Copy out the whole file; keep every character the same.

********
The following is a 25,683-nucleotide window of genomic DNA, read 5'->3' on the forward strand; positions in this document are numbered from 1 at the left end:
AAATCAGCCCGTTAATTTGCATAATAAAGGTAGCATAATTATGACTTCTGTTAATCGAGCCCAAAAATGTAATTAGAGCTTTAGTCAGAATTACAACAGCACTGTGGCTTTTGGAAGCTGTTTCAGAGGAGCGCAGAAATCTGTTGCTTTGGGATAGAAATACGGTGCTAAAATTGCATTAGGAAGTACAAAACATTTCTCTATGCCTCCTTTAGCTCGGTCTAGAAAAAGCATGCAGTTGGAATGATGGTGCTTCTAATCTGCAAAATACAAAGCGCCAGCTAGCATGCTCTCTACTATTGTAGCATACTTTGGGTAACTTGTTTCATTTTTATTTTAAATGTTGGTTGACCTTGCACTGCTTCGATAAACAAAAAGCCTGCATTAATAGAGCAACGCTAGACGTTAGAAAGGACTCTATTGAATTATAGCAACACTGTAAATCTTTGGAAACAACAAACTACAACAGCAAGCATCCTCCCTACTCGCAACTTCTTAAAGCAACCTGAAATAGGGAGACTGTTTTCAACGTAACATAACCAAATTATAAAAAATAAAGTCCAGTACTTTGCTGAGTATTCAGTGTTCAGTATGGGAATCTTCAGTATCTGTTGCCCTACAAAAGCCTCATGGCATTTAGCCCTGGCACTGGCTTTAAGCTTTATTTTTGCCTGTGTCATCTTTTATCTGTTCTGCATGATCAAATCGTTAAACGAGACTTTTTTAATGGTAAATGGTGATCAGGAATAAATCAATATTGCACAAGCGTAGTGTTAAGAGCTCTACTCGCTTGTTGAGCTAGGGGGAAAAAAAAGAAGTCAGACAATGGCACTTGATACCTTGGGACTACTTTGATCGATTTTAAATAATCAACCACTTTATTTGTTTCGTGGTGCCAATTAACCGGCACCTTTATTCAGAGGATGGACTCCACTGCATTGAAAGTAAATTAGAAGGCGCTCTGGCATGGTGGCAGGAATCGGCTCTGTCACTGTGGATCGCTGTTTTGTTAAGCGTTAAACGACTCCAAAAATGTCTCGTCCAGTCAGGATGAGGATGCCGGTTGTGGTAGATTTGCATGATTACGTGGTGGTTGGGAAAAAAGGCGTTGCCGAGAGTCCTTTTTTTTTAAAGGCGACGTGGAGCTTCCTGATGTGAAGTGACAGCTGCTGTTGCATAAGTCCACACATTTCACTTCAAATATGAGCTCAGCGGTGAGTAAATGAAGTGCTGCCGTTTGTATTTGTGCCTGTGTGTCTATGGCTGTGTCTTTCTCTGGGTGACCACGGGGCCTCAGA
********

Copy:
The following is a 25,683-nucleotide window of genomic DNA, read 5'->3' on the forward strand; positions in this document are numbered from 1 at the left end:
AAATCAGCCCGTTAATTTGCATAATAAAGGTAGCATAATTATGACTTCTGTTAATCGAGCCCAAAAATGTAATTAGAGCTTTAGTCAGAATTACAACAGCACTGTGGCTTTTGGAAGCTGTTTCAGAGGAGCGCAGAAATCTGTTGCTTTGGGATAGAAATACGGTGCTAAAATTGCATTAGGAAGTACAAAACATTTCTCTATGCCTCCTTTAGCTCGGTCTAGAAAAAGCATGCAGTTGGAATGATGGTGCTTCTAATCTGCAAAATACAAAGCGCCAGCTAGCATGCTCTCTACTATTGTAGCATACTTTGGGTAACTTGTTTCATTTTTATTTTAAATGTTGGTTGACCTTGCACTGCTTCGATAAACAAAAAGCCTGCATTAATAGAGCAACGCTAGACGTTAGAAAGGACTCTATTGAATTATAGCAACACTGTAAATCTTTGGAAACAACAAACTACAACAGCAAGCATCCTCCCTACTCGCAACTTCTTAAAGCAACCTGAAATAGGGAGACTGTTTTCAACGTAACATAACCAAATTATAAAAAATAAAGTCCAGTACTTTGCTGAGTATTCAGTGTTCAGTATGGGAATCTTCAGTATCTGTTGCCCTACAAAAGCCTCATGGCATTTAGCCCTGGCACTGGCTTTAAGCTTTATTTTTGCCTGTGTCATCTTTTATCTGTTCTGCATGATCAAATCGTTAAACGAGACTTTTTTAATGGTAAATGGTGATCAGGAATAAATCAATATTGCACAAGCGTAGTGTTAAGAGCTCTACTCGCTTGTTGAGCTAGGGGGAAAAAAAAGAAGTCAGACAATGGCACTTGATACCTTGGGACTACTTTGATCGATTTTAAATAATCAACCACTTTATTTGTTTCGTGGTGCCAATTAACCGGCACCTTTATTCAGAGGATGGACTCCACTGCATTGAAAGTAAATTAGAAGGCGCTCTGGCATGGTGGCAGGAATCGGCTCTGTCACTGTGGATCGCTGTTTTGTTAAGCGTTAAACGACTCCAAAAATGTCTCGTCCAGTCAGGATGAGGATGCCGGTTGTGGTAGATTTGCATGATTACGTGGTGGTTGGGAAAAAAGGCGTTGCCGAGAGTCCTTTTTTTTTAAAGGCGACGTGGAGCTTCCTGATGTGAAGTGACAGCTGCTGTTGCATAAGTCCACACATTTCACTTCAAATATGAGCTCAGCGGTGAGTAAATGAAGTGCTGCCGTTTGTATTTGTGCCTGTGTGTCTATGGCTGTGTCTTTCTCTGGGTGACCACGGGGCCTCAGA